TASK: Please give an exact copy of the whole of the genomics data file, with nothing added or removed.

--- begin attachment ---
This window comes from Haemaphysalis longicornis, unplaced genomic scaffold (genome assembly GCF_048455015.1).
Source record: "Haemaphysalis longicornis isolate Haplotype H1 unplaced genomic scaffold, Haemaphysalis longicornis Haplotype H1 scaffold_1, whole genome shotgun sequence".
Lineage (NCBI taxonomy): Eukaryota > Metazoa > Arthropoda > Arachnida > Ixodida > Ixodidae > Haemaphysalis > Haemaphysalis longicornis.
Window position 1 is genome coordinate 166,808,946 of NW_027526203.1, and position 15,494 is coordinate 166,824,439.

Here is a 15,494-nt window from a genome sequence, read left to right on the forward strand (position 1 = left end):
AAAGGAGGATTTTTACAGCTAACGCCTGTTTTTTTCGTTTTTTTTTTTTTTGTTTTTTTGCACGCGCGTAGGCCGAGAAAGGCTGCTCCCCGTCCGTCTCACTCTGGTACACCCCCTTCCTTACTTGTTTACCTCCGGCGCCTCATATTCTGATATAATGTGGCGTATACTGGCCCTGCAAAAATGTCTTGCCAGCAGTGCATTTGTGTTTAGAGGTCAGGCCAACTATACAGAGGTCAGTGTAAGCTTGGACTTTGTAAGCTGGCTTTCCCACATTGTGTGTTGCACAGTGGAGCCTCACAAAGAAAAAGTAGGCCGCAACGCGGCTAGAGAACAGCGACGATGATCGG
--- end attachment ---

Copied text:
This window comes from Haemaphysalis longicornis, unplaced genomic scaffold (genome assembly GCF_048455015.1).
Source record: "Haemaphysalis longicornis isolate Haplotype H1 unplaced genomic scaffold, Haemaphysalis longicornis Haplotype H1 scaffold_1, whole genome shotgun sequence".
Lineage (NCBI taxonomy): Eukaryota > Metazoa > Arthropoda > Arachnida > Ixodida > Ixodidae > Haemaphysalis > Haemaphysalis longicornis.
Window position 1 is genome coordinate 166,808,946 of NW_027526203.1, and position 15,494 is coordinate 166,824,439.

Here is a 15,494-nt window from a genome sequence, read left to right on the forward strand (position 1 = left end):
AAAGGAGGATTTTTACAGCTAACGCCTGTTTTTTTCGTTTTTTTTTTTTTTGTTTTTTTGCACGCGCGTAGGCCGAGAAAGGCTGCTCCCCGTCCGTCTCACTCTGGTACACCCCCTTCCTTACTTGTTTACCTCCGGCGCCTCATATTCTGATATAATGTGGCGTATACTGGCCCTGCAAAAATGTCTTGCCAGCAGTGCATTTGTGTTTAGAGGTCAGGCCAACTATACAGAGGTCAGTGTAAGCTTGGACTTTGTAAGCTGGCTTTCCCACATTGTGTGTTGCACAGTGGAGCCTCACAAAGAAAAAGTAGGCCGCAACGCGGCTAGAGAACAGCGACGATGATCGG